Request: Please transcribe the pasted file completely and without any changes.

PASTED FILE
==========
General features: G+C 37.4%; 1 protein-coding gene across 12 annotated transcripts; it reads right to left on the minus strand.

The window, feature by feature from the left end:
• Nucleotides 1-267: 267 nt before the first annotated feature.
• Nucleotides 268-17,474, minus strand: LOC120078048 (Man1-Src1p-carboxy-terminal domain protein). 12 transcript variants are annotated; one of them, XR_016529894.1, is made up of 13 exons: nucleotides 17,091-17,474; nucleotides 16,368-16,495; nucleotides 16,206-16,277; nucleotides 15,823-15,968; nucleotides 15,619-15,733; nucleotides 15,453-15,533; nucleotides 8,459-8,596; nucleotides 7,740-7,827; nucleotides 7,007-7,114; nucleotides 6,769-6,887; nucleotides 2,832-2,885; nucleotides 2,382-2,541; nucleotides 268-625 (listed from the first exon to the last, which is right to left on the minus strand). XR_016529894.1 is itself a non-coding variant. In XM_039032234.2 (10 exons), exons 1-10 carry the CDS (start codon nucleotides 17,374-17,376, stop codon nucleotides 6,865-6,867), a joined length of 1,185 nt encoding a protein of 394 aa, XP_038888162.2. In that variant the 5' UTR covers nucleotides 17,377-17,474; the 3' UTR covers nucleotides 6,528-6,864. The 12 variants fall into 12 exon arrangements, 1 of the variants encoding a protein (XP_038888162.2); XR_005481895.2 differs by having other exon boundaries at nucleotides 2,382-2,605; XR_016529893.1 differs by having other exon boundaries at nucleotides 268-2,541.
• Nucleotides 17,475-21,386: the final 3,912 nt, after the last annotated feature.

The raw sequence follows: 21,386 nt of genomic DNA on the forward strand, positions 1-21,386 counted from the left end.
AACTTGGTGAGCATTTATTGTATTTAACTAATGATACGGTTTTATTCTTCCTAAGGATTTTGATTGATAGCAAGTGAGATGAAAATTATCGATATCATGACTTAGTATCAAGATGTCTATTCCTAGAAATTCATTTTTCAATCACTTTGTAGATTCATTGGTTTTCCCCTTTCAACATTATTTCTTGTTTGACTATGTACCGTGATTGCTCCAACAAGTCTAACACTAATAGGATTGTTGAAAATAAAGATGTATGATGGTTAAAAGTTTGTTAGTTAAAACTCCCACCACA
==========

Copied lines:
General features: G+C 37.4%; 1 protein-coding gene across 12 annotated transcripts; it reads right to left on the minus strand.

The window, feature by feature from the left end:
• Nucleotides 1-267: 267 nt before the first annotated feature.
• Nucleotides 268-17,474, minus strand: LOC120078048 (Man1-Src1p-carboxy-terminal domain protein). 12 transcript variants are annotated; one of them, XR_016529894.1, is made up of 13 exons: nucleotides 17,091-17,474; nucleotides 16,368-16,495; nucleotides 16,206-16,277; nucleotides 15,823-15,968; nucleotides 15,619-15,733; nucleotides 15,453-15,533; nucleotides 8,459-8,596; nucleotides 7,740-7,827; nucleotides 7,007-7,114; nucleotides 6,769-6,887; nucleotides 2,832-2,885; nucleotides 2,382-2,541; nucleotides 268-625 (listed from the first exon to the last, which is right to left on the minus strand). XR_016529894.1 is itself a non-coding variant. In XM_039032234.2 (10 exons), exons 1-10 carry the CDS (start codon nucleotides 17,374-17,376, stop codon nucleotides 6,865-6,867), a joined length of 1,185 nt encoding a protein of 394 aa, XP_038888162.2. In that variant the 5' UTR covers nucleotides 17,377-17,474; the 3' UTR covers nucleotides 6,528-6,864. The 12 variants fall into 12 exon arrangements, 1 of the variants encoding a protein (XP_038888162.2); XR_005481895.2 differs by having other exon boundaries at nucleotides 2,382-2,605; XR_016529893.1 differs by having other exon boundaries at nucleotides 268-2,541.
• Nucleotides 17,475-21,386: the final 3,912 nt, after the last annotated feature.

The raw sequence follows: 21,386 nt of genomic DNA on the forward strand, positions 1-21,386 counted from the left end.
AACTTGGTGAGCATTTATTGTATTTAACTAATGATACGGTTTTATTCTTCCTAAGGATTTTGATTGATAGCAAGTGAGATGAAAATTATCGATATCATGACTTAGTATCAAGATGTCTATTCCTAGAAATTCATTTTTCAATCACTTTGTAGATTCATTGGTTTTCCCCTTTCAACATTATTTCTTGTTTGACTATGTACCGTGATTGCTCCAACAAGTCTAACACTAATAGGATTGTTGAAAATAAAGATGTATGATGGTTAAAAGTTTGTTAGTTAAAACTCCCACCACA